Posted October 23, 2005
Where Are Our Manners/Civility/Gentleness?
Seventy percent of Americans say rudeness is on the rise. A poll finds
Americans’ fast-paced, high-tech existence has taken a toll on civility in
From road rage in the morning commute to high decibel cell-phone
conversations that ruin dinner out, men and women behaving badly has become
the hallmark of a hurry-up world. An increasing informality – flip-flops at
the White House, even – combined with self-absorbed communication gadgets
and a demand for instant gratification have strained common courtesies to
the breaking point.
“All of these things lead to a world with more stress, more chances for
people to be rude to each other,” said Peter Post, a descendent of etiquette
expert Emily Post and an instructor on business manners.
In some cases, the harried single parent has replaced the traditional
nuclear family and there’s little time to teach the basics of polite living,
let alone how to hold a knife and fork, according to the Post.
A slippage in manners is obvious to many Americans. Nearly 70 percent
questioned in an Associated Press-Ipsos poll said people are ruder than they
were 20 or 30 years ago. The trend is noticed in large and small places
alike, although more urban people report bad manners, 74 percent, than do
people in rural areas, 67 percent.
Peggy Newfield, founder and president of Personal Best, said the generation
that came of age in the times-a-changin’ 1960s and 1970s are now parents who
don’t stress the importance of manners, such as opening a door for a female.
So it was no surprise to Newfield that those children wouldn’t understand
how impolite it was to wear flip-flops to a White House meeting with the
president – as some members of the Northwestern women’s lacrosse team did in
A whopping 93 percent in the AP Ipsos poll faulted parents for failing to
teach their children well.
“Parents are very much to blame,” said Newfield, whose Atlanta-based company
started teaching etiquette to young people and now focuses on corporate
employees. “And the media.”
Nearly everyone has a story of the rude or the crude and others certainly
have their pet veeves.
Bernard F. Scanlon, 79, of Sayville, N.Y., for one detests cell phone
conversations on trains.
Amtrak has taken a stab at that by banning cell phones and other loud
devices in one car of some trains, especially on chatty Northeast and West
But if those trains are sold out, the Quiet Car service is suspended and
Taken from Express 10/17/05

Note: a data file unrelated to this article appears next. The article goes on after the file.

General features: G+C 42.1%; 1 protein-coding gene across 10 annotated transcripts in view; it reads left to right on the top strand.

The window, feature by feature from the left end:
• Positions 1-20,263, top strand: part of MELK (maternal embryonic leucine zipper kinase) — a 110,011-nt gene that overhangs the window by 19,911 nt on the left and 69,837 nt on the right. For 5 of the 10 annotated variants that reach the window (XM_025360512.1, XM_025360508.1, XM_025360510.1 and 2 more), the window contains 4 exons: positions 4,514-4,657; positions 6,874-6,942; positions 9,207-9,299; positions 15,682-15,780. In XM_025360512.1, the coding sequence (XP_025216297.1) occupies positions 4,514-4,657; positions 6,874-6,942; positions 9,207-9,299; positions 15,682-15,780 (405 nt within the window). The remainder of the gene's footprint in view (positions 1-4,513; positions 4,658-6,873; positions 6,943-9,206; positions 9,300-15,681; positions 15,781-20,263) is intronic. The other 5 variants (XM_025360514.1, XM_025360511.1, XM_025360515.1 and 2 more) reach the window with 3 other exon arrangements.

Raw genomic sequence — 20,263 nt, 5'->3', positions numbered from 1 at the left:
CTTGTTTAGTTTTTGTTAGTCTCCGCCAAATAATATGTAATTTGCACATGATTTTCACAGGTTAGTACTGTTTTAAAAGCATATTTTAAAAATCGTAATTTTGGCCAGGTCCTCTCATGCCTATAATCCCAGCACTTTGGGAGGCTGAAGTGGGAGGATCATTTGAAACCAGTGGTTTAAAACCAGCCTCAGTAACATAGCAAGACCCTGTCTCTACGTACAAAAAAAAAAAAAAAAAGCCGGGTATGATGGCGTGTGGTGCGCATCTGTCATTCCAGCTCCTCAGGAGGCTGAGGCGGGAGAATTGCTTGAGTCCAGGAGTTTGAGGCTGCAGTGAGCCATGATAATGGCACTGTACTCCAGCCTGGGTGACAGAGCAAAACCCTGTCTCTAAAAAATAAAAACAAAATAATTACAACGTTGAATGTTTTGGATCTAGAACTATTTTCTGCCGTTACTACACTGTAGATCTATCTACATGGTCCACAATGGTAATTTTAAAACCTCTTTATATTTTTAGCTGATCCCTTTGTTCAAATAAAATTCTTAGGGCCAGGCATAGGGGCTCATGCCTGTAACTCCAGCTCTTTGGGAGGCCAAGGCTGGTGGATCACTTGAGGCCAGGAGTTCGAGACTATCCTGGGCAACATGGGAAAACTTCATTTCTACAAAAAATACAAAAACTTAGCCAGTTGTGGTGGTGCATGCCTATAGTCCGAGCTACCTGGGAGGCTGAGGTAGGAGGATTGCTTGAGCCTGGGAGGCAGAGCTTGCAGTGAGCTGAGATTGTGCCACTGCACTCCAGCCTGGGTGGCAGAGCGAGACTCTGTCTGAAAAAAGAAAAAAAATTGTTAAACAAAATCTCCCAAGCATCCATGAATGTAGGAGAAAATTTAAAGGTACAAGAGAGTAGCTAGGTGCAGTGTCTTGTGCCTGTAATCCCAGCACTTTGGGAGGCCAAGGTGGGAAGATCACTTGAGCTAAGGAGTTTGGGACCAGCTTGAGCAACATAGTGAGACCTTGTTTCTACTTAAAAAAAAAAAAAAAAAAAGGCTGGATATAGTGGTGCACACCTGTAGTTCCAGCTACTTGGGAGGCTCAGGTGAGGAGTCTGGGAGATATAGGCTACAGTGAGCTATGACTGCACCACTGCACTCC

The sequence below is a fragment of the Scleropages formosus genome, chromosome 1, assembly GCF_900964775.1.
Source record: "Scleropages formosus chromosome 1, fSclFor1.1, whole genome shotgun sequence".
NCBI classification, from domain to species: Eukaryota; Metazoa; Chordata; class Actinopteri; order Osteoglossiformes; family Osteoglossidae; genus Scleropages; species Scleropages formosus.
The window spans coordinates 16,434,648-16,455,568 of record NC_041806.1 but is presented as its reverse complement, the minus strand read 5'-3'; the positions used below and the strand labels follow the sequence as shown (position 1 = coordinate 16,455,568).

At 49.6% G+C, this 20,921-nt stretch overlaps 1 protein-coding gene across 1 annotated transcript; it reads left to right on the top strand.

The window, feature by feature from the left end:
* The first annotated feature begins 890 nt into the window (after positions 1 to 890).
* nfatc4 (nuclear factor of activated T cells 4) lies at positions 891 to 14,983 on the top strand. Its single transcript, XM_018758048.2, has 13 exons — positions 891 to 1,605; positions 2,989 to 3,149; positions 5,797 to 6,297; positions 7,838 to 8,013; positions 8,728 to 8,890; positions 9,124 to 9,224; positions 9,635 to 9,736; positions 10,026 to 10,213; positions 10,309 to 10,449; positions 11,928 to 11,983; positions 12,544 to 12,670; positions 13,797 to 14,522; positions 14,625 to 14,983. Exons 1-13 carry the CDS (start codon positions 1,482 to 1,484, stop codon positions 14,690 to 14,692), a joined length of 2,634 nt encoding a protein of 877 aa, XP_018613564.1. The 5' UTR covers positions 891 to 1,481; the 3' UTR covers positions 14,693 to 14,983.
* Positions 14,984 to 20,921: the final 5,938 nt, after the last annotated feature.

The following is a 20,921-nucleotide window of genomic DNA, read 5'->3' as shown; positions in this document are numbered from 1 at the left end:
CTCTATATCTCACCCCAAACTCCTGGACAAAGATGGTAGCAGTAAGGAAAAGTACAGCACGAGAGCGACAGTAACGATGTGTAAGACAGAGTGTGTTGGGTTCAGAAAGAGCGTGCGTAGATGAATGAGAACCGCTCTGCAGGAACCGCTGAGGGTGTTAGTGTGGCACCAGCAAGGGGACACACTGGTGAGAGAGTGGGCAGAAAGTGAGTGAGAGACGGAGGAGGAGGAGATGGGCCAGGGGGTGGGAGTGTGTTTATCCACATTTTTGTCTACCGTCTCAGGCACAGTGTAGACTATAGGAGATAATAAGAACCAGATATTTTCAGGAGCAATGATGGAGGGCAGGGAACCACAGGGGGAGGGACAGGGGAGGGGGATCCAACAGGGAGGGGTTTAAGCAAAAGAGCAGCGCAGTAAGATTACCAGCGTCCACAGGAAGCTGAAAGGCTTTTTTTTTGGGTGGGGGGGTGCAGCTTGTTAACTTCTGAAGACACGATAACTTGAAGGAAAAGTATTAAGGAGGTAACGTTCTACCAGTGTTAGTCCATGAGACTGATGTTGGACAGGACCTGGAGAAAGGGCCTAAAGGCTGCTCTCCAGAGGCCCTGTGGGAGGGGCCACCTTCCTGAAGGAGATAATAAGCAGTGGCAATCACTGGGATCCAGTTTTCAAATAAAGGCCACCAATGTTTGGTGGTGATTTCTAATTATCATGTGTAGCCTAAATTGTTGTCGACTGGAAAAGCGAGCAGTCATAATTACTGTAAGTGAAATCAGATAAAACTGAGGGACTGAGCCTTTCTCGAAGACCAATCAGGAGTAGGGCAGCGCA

What, then, is courtesy?
Originally the word courtesy denoted proper behavior at the court of the
ruler, in a noble environment. Then it lost this particular meaning and took
on a more general one, proper behavior as such, the result of a good
up-bringing; it is in this sense that we shall use it.
People live together in narrow spaces, within a house, an office, a factory,
in conference rooms, in the crowded streets, in traffic, in the limited
confines of a densely populated country. Consequently, their spheres of
action are always touching each other. Their purposes cross just as their
paths do. Here there is constant danger of friction, of the kindling of
anger; and every sensible persons wishes to encounter courtesy. He will try
to find forms which express concern for a proper association of the
multitudes, which lessen the violence of antagonism and of cross-purposes,
and which move people to be obliging and enable them to receive
consideration from others.
This is courtesy. It is an everyday affair, but how important for the whole
. . . . Courtesy is very important and very helpful in our life. It is not a
great act, such as standing beside someone in great danger or freeing him
from some pressing need or distress, but it is one of the little things
which lighten the ever perceptible difficulties of life. It is consideration
for the mood of our neighbor, sympathy for his weariness, smoothing over a
painful situation, and so forth. A constant attempt to make life easier and
to obviate the many, and often strange, threats that endanger it — this is
Here belongs also that facilitating of life which St. Paul means when he
says, "Anticipate one another in showing honor." But why does he use the
noble expression, "Showing honor?" Because man possesses what we call
"dignity." A thing does not have dignity; it only requires the treatment
suitable to its nature — unless we mean that deep, even mysterious quality
which belongs to it as an essential structure, and which we perceive so
keenly in a noble object. But "dignity" in the true sense of the word is
found only in the person. A thing can be bought and sold, can be given and
received, used and destroyed. All this is proper, as long as we act
according to the nature of the thing. But this cannot be done in the case of
a person. The fact that we feel this marks the beginning of culture, and it
indicates a great and ever increasing threat that man today is forced more
and more inot the role of a thing. But man is a person and this means that
every man is unique. No man can be replaced. His achievements, his work, and
his property may be replaced, but not the man himself. Every man is unique,
in his relation to God and in God's relation to him.
This uniqueness demands a special attitude on our part — "honor." This is
shown in our daily intercourse, by the forms of courtesy proper to every
situation . . . .
Courtesy is a thing of beauty and makes life beautiful. It is "form": an
attitude, gesture, or action, which does not merely serve a purpose, but
also expresses a meaning which has value in itself, namely the dignity of
man. At their highest point these gestures and actions become a drama which
represents a lofty mode of being; for example, in the ceremonies of state or
in the ritual of liturgical celebrations. Of course, there is also the
danger inherent in every symbol; that is, that it may become artificial,
unnatural and hence untrue.